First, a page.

Okay. So continuing the acquisition news, our main segments not going to be an acquisition today. But I do want to mention FlipWP, which was launched by Iain Poulson (I think, I hope I’m saying your name right) Iain Poulson and Alex Denning. Alex Denning is WP mastery. That newsletter, that’s how I’m familiar with him, but he’s also the founder of Ellipse.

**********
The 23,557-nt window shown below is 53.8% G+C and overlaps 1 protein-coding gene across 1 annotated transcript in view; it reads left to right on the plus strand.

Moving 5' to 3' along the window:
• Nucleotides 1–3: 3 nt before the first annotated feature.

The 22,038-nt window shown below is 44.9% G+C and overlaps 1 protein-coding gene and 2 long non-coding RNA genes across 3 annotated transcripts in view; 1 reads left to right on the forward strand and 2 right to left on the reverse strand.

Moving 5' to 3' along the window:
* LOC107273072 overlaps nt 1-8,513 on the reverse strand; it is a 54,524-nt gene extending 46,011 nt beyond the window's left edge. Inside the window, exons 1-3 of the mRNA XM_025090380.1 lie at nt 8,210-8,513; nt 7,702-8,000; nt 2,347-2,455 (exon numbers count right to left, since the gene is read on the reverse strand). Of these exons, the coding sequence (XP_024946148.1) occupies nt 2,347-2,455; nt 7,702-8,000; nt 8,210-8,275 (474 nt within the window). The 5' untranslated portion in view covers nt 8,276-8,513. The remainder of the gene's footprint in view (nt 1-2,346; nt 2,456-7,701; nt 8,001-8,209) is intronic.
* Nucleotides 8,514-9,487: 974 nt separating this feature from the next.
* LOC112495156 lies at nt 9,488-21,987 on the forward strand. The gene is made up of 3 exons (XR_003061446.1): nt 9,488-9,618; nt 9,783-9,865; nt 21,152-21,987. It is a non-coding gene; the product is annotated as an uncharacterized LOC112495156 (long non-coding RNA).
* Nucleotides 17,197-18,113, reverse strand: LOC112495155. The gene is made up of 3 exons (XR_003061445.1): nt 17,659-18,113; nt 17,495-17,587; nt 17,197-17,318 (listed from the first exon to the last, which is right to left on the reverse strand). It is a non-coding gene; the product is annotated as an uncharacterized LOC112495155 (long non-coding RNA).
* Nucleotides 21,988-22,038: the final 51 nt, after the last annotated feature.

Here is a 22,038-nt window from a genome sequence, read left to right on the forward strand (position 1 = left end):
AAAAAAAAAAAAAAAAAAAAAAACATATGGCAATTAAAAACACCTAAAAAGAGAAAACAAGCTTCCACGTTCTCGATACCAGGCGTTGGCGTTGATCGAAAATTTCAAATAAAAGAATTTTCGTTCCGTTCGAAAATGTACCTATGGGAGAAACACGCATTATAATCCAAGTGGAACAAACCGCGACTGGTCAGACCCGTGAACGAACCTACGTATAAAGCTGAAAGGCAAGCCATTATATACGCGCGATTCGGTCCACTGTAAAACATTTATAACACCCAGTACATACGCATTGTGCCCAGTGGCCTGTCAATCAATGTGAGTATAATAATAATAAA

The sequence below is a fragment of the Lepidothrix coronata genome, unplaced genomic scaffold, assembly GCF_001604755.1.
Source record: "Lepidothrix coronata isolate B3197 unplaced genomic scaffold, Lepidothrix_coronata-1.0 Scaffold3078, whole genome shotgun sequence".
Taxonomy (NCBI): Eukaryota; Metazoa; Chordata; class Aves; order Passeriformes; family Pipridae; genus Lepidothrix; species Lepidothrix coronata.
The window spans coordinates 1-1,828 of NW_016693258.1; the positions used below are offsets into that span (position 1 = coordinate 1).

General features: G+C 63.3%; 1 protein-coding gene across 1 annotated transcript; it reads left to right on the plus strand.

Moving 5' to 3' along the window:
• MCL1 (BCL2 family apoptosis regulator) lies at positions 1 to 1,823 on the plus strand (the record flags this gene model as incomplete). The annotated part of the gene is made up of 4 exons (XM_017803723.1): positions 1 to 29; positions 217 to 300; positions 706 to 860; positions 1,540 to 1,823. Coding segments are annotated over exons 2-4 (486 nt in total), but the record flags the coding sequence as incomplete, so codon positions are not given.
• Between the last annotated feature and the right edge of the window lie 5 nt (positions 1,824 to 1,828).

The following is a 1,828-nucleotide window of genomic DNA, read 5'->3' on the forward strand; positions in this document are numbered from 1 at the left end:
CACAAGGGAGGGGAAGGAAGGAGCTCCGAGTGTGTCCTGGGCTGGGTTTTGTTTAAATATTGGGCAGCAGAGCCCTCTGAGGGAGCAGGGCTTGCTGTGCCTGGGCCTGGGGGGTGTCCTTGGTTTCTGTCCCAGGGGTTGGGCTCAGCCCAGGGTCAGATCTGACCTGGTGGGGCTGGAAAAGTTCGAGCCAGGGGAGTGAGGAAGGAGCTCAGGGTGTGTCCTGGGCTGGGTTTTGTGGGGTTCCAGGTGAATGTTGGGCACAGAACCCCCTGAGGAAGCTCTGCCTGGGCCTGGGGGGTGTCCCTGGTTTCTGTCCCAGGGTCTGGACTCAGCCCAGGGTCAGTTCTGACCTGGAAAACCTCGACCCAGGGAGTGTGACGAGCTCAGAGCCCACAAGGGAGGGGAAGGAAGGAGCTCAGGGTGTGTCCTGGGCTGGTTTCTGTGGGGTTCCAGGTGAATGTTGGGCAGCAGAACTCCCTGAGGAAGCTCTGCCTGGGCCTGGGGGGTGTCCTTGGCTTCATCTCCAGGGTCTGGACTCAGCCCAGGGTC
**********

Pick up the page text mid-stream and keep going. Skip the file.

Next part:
Iain Poulson, developer, product manager. He also has the WP trends newsletter, which covers acquisitions. And FlipWP is a WordPress acquisition marketplace of sorts. The first private marketplace for buying and selling WordPress businesses. The founders deeply understand the WordPress ecosystem and says it here on their site. Absolutely true so buyers can choose to access the best WordPress-focused opportunities. Sellers choose them for their focus on the WordPress ecosystem. So two people who know WordPress really well offer a place to broker the buying and selling of WordPress businesses. I think that this was timed extremely well. I don’t know how quickly they put this together, but time to really well because we’ve been seeing a lot of acquisitions in the WordPress space lately. So check out [flipwp.co]. You know this is, I’ll just say one more thing, this is kind of an interesting business model. The buyers can sign up for $300 a year as membership and they will get access to new acquisition opportunities, direct access to the sellers. Sellers can list for free. I guess the idea here is you want to incentivize the sellers to list their website or their business on the site, so you’re not going to get dinged for just listing your business. And the value is added to the buyers who are getting a curated list of businesses that they can acquire. And I mean, ultimately probably 299 is not a lot of money in the context of buying and selling businesses. So looks like an interesting model. I really hope it works out for them. And I hope that “Oh. They got some templates here too. they’re working on it. Very cool.” So yeah. This is, this looks like a really neat resource. And yeah. If you’re interested, [flipwp.co].